The old film lush still survives to give us some remarkable programs. Now regrettably confined to a single night a week but when, as on a recent Saturday it’s a triple bill of Cromwell’s Since You Went Way, Rapper’s Voice of the Turtle/One for the Road and Hitchcock’s Notorious you have to hope Bill will live forever.

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D for DVD

GeoffStill the preferred vehicle for collectors... but a warning. In places where fast broadband is available, the DVD shop has disappeared. That huge HMV store in Vancouver stands as ghostly testimony to a now near forgotten time when browsing allowed you to hold any disc in the Criterion Collection. Australia is the last place where DVD stores flourish. When the NBN arrives, or if it arrives when the Abbott moment gets here, it's farewell to JB Hi-Fi and those endless racks and dump bins. JB knows it. They have announced they are moving into selling fridges and washers.

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F for Connie Field

Friend since the days she visited Melbourne to screen The Life and Times of Rosie the Riveter to a packed Palais. This year, after close to two decades of production, her last film, a monumental multi-episode work about the history of the international anti-apartheid movement, Have You Heard from Johannesburg, won an Emmy for Exceptional Merit in Documentary Filmmaking. No sign that the film or this award has impressed any programmers down here but you live in hope.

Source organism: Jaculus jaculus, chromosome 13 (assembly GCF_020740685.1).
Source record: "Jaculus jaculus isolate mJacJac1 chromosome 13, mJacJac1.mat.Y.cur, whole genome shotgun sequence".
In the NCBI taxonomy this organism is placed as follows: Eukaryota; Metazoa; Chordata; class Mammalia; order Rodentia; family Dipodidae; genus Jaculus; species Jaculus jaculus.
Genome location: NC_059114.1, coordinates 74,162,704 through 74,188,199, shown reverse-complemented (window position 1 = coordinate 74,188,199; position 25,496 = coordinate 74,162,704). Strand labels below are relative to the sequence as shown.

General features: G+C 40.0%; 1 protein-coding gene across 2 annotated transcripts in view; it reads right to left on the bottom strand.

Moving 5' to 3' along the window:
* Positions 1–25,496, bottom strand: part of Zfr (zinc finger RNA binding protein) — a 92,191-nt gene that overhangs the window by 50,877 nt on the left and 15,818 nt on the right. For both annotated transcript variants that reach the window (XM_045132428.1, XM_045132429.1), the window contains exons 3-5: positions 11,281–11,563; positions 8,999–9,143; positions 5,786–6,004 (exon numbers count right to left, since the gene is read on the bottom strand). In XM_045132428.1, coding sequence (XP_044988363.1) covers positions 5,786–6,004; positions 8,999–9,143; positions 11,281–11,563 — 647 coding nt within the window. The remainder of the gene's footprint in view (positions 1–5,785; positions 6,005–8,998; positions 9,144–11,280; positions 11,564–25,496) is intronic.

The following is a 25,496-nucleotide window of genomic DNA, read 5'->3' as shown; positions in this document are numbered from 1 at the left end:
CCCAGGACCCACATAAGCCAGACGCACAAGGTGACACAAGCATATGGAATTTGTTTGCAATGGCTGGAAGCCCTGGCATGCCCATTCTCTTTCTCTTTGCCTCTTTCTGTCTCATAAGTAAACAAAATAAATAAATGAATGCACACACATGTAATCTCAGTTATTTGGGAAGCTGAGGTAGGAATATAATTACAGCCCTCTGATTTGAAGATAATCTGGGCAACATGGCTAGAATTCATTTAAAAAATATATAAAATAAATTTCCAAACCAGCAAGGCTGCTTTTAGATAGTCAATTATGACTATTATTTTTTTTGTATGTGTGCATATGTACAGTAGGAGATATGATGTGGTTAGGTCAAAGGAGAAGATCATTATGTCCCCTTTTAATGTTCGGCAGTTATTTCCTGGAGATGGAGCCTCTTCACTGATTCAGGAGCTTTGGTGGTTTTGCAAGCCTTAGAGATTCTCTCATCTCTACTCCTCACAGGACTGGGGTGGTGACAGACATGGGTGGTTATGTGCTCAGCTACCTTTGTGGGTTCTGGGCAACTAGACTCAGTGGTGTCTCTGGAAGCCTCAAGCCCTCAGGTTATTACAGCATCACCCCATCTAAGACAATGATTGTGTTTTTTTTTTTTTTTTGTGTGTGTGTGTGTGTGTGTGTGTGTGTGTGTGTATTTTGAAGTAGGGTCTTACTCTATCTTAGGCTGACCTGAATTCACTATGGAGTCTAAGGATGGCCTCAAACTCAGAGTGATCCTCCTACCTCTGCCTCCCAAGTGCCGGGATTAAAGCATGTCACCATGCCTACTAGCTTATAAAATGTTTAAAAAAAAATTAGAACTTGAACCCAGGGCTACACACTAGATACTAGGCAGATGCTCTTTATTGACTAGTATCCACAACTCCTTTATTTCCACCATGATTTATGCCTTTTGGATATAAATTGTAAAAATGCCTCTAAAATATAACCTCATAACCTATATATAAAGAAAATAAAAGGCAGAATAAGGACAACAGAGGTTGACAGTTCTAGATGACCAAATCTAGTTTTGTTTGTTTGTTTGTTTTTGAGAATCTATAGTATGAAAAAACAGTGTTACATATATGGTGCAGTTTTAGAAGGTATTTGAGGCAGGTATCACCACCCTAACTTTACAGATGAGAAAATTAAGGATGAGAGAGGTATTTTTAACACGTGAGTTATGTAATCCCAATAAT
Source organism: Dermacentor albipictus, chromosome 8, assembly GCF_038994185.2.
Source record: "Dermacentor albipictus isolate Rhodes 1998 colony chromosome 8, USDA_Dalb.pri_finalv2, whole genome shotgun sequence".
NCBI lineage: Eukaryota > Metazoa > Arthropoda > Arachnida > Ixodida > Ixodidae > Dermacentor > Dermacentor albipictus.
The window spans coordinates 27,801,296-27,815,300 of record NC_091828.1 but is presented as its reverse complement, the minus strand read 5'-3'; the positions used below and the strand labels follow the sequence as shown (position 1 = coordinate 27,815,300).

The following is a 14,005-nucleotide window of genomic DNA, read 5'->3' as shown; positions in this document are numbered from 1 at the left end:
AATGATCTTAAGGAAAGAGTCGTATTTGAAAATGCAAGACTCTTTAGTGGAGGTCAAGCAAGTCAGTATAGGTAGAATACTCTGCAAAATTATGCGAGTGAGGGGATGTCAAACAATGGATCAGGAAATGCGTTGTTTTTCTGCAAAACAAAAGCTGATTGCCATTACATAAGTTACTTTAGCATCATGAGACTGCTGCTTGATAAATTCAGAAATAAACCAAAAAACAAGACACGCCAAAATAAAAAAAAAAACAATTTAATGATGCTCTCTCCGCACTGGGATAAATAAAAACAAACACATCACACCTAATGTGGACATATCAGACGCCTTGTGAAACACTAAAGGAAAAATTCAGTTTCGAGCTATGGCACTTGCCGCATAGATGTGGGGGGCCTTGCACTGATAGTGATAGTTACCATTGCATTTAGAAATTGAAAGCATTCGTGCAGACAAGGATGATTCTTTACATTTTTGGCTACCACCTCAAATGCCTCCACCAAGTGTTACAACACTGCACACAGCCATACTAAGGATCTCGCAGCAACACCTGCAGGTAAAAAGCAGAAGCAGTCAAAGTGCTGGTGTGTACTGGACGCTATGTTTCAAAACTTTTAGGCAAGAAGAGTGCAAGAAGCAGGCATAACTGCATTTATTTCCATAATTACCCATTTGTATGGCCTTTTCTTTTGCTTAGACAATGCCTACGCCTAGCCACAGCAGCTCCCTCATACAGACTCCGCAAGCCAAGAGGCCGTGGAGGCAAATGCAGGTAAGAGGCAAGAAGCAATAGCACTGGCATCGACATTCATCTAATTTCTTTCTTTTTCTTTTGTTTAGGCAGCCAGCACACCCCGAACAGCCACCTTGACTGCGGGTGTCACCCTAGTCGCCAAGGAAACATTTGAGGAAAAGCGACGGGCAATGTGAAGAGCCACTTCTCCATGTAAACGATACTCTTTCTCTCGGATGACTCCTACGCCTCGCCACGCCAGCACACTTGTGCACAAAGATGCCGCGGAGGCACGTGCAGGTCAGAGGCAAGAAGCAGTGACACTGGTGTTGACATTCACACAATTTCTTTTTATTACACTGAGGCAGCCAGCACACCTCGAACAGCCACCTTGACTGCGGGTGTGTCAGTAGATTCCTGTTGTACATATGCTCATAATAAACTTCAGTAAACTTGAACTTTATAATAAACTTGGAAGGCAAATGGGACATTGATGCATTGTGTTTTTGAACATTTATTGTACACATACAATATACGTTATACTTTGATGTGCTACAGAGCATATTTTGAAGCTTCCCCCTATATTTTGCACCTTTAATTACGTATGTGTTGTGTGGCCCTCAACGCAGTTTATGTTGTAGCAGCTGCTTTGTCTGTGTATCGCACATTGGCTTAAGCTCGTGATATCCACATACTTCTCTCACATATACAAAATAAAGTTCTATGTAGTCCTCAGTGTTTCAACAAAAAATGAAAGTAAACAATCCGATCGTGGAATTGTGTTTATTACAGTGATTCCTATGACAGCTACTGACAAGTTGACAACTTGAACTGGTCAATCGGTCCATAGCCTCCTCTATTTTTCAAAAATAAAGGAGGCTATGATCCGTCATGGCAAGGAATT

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H for Head Ager/Dyer

You have to stay to the near the end of the Clint Eastwood picture Trouble With the Curve to pick up on this most unusual credit.

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I for Iran

Performing some early tasks for the annual Asia-Pacific Screen Awards has a number of side benefits. Not the least is the chance to see a swag of the annual production of the remarkable Iranian cinema. Every year produces a surprise. In 2011 it was the chance to see Negar Azarbayjani’s Facing Mirrors, remarkably bold film-making from a first time director which went on to rate highly with audiences at MIFF. This year Khosro Masoumi’s Bear was yet another revelation, even more so when you look up the indexes and discover that the director has made ten features, none of which would seem to have screened here.

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M for Movietime

ABC boffins decided to ring time on Julie and Jason’s little radio review only to rethink later and reinstate at least some discussion on film on Radio National. Julie retires but Jason carries the flag onwards.

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M also for Richard Moore